A McCreary County couple have filed a $6.5 million lawsuit against Kraft Foods alleging the husband sustained a perforated bowel and peritonitis from a piece of metal he ingested when he ate microwavable Velveeta Shells & Cheese.
Leamon Perkins of Pine Knot underwent surgery Sept. 29, one day before Kraft Foods Global recalled the microwavable dish, according to the complaint in U.S. District Court in London filed Jan. 11.
The voluntary recall was due to the possible presence of small, thin pieces of wire bristle, according to Kraft officials.
About 137,000 cases of the affected product were shipped to customers across the United States, company officials said.
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The lawsuit said the shells and cheese "contained pieces of metal which caused the product to be hazardous and dangerous if ingested."
Perkins is requesting $6 million in compensatory and punitive damages; his wife, Lisa Perkins, is seeking $500,000 for her loss of consortium.
According to the complaint, Leamon Perkins bought the item from Sam's Club in Louisville and ate it Sept. 21. He became seriously ill and was admitted to Lake Cumberland Regional Hospital in Somerset on Sept. 29.
"A CT scan was performed which revealed 'a linear metallic foreign body within the small bowel in the mid abdomen.' ... Plaintiff's diagnosis was small bowel perforation from metallic foreign body," the complaint said. Perkins had peritonitis, which can be a life-threatening inflammation, the lawsuit said.
Perkins was taken to surgery immediately, and a significant portion of his small bowel had to be resectioned to remove both "the metallic body" and the portion of the bowel that had been damaged by the ingested metal, according to the complaint.
One of the Perkins' attorney's, A.V. Conway, declined to comment.
Kraft spokeswoman Lynne Galia said Monday that she could not comment on specific litigation.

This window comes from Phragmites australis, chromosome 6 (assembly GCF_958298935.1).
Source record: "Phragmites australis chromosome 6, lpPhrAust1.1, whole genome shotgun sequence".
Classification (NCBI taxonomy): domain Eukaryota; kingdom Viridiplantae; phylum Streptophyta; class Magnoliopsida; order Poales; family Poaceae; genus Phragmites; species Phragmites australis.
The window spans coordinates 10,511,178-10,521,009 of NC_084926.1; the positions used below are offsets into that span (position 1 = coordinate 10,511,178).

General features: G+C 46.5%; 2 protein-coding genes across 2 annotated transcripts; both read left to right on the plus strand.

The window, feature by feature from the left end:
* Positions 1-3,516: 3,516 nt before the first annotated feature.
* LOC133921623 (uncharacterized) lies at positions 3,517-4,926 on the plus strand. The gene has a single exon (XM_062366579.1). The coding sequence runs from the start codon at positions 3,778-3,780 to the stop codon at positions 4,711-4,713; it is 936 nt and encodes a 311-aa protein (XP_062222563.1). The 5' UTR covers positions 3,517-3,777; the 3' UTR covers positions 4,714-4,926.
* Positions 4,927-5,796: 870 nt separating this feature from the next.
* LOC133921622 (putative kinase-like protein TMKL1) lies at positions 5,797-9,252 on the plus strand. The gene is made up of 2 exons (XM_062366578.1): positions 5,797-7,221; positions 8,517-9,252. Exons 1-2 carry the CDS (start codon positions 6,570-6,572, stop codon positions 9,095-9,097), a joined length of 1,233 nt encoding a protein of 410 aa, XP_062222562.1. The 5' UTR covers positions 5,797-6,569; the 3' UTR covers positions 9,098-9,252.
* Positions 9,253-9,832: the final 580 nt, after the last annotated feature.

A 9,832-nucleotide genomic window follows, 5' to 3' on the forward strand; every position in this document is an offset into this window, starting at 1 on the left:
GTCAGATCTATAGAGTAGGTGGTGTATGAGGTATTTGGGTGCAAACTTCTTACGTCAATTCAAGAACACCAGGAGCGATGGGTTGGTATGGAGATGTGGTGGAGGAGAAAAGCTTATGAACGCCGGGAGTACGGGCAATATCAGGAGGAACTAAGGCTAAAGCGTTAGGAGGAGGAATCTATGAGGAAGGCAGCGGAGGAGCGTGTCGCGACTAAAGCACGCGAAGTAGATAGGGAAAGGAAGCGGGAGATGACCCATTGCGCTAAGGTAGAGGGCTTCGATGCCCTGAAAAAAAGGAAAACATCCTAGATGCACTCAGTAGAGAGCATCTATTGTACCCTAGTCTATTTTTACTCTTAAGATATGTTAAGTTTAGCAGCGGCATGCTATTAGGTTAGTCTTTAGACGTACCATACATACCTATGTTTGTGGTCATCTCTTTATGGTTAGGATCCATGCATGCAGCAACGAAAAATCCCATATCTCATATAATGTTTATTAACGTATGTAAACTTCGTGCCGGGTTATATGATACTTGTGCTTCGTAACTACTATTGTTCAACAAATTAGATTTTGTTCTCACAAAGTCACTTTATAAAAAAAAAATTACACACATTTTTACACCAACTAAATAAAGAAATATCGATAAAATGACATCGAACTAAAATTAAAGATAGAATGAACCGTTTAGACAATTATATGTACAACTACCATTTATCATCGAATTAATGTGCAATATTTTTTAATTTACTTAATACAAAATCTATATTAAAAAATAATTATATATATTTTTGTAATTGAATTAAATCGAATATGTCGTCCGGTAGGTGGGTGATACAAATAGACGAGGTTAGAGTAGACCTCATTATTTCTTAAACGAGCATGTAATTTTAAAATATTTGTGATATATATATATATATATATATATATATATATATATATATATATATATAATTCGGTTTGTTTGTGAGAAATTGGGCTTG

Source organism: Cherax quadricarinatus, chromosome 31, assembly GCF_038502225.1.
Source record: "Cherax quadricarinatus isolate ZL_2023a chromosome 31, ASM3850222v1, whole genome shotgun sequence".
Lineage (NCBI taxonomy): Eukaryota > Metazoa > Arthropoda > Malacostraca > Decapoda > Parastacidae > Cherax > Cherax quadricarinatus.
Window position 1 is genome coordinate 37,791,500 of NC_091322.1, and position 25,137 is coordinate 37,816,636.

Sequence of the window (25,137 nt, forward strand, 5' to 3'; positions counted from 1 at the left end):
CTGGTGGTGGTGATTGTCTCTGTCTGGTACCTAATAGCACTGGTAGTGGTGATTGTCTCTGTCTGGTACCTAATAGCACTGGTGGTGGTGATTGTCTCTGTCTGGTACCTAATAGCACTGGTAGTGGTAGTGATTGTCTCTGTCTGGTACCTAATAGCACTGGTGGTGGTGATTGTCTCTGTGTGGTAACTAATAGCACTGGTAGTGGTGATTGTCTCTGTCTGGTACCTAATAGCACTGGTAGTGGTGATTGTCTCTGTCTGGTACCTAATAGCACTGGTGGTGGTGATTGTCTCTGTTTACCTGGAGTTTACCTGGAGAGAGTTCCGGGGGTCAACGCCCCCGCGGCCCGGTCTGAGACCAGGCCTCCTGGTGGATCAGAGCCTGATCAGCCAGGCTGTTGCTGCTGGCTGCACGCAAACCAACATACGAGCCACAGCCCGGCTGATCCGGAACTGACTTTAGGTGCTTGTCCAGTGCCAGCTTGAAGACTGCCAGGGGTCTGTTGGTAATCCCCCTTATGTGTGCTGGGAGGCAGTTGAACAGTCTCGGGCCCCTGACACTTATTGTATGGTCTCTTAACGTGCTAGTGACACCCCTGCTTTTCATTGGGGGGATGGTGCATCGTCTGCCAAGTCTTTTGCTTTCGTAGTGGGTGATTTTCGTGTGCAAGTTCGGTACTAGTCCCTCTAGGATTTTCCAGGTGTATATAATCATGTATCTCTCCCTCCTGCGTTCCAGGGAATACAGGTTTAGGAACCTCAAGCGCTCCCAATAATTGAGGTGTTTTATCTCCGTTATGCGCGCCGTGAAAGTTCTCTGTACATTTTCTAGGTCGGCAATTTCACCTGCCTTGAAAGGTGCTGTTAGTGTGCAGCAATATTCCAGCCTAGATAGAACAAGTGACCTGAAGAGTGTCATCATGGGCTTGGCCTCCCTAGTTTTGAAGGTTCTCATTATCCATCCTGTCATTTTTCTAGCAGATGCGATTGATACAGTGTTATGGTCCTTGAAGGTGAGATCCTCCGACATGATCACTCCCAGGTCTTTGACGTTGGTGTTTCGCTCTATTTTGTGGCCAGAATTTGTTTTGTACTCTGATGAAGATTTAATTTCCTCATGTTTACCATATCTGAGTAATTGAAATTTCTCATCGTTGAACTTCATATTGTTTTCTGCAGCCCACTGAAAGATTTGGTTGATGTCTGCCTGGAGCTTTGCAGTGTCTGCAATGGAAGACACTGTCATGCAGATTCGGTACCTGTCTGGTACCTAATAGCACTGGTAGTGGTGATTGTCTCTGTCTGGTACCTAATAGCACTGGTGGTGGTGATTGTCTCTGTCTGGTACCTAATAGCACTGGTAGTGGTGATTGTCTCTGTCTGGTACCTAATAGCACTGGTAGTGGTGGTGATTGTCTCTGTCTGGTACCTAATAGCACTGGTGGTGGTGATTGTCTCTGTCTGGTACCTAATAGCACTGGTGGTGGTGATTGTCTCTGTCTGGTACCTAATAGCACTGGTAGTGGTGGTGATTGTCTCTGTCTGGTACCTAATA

"I can tell you we take consumer contacts and complaints very seriously. Food safety and quality are our highest priorities," she said.
Galia said Kraft had not had any confirmed cases of the wire bristles in the recalled product or consumer injuries. In regard to Perkins' lawsuit, Galia said, "We have not been able to investigate this incident yet."
Galia said Kraft "discovered small, extremely thin wire bristle pieces in the manufacturing equipment used to make some flavors of Velveeta Shells & Cheese microwavable cups during a routine inspection."
As soon as the discovery was made, Galia said, Kraft notified the FDA and "advised them of our plans to issue a recall."
"While we have very strong food safety systems in place, including metal detectors and X-ray machines, the bristles were too fine to be detected," she said.
Galia said Kraft has "conducted a thorough review of our food safety processes and have installed additional equipment that can detect extremely thin wire bristle pieces."
"We immediately began an internal investigation to determine the root cause of the issue," she said. "We have now identified the problem and have taken steps to try to prevent it from occurring again."
The affected products were manufactured in Champaign, Ill., and Lakeville, Minn., according to the September recall notice.